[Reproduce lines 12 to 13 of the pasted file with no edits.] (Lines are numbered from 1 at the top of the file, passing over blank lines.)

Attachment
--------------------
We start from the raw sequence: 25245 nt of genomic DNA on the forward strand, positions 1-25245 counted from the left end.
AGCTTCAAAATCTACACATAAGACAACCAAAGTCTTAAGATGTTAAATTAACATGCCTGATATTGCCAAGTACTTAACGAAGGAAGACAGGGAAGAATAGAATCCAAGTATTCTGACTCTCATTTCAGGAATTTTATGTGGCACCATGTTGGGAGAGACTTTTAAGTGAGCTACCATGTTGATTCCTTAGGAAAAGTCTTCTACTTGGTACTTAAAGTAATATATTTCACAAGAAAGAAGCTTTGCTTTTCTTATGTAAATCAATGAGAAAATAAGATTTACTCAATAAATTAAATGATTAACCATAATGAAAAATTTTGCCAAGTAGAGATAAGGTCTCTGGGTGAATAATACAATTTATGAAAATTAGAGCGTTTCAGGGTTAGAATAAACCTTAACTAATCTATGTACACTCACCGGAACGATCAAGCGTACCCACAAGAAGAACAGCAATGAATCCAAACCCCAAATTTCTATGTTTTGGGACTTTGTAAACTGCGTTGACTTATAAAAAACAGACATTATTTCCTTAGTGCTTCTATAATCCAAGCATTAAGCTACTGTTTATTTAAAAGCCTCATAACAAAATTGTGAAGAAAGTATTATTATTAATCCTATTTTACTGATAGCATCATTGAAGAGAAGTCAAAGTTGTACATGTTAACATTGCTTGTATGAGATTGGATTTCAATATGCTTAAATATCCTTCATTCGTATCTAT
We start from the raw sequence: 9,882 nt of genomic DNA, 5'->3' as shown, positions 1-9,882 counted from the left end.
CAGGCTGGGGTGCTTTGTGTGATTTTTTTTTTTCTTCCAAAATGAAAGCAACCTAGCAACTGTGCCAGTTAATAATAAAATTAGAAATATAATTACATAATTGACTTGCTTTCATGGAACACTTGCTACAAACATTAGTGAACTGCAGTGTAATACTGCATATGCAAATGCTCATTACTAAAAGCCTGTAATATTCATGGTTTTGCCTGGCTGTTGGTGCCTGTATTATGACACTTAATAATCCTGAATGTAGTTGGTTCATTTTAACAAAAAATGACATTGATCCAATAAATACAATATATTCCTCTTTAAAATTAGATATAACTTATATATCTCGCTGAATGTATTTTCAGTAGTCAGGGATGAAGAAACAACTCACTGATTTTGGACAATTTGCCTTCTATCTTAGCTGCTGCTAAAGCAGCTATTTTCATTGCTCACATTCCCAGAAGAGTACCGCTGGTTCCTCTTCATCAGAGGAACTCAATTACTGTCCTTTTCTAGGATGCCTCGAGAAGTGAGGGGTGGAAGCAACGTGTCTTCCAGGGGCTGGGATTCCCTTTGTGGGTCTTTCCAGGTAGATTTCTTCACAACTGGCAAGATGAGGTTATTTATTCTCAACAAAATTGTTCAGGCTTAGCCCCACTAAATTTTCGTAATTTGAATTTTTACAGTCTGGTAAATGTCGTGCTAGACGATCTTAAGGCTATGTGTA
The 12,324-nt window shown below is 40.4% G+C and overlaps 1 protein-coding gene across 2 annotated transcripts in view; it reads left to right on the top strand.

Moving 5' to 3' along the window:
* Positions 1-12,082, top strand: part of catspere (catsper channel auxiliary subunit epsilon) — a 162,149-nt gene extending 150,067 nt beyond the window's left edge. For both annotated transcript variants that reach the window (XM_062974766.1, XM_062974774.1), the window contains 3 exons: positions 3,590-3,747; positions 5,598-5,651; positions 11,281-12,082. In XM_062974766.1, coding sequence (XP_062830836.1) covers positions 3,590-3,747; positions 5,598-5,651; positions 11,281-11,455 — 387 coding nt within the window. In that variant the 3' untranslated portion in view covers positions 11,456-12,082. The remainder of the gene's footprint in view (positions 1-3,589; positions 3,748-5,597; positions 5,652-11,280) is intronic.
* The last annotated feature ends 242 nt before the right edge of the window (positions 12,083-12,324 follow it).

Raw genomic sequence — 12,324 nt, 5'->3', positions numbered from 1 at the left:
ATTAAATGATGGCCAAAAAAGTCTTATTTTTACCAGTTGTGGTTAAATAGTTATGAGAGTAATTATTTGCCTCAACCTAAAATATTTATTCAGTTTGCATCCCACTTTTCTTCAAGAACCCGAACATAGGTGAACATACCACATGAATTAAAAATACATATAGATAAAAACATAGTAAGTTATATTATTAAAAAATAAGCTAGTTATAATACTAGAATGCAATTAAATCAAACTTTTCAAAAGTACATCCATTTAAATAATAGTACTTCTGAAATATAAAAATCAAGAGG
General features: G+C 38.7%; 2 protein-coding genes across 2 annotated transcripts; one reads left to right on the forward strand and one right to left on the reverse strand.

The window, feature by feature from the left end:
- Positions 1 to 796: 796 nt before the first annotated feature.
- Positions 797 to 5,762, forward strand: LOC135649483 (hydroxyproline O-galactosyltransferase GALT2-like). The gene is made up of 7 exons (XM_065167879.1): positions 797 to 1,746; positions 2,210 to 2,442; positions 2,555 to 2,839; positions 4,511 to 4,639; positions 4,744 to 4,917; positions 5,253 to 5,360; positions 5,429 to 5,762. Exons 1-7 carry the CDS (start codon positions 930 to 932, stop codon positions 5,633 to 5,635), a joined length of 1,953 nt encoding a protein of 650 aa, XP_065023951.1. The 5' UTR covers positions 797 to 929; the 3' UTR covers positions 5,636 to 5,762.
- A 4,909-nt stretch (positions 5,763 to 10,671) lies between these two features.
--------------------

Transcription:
The window, feature by feature from the left end:
- Positions 1 to 796: 796 nt before the first annotated feature.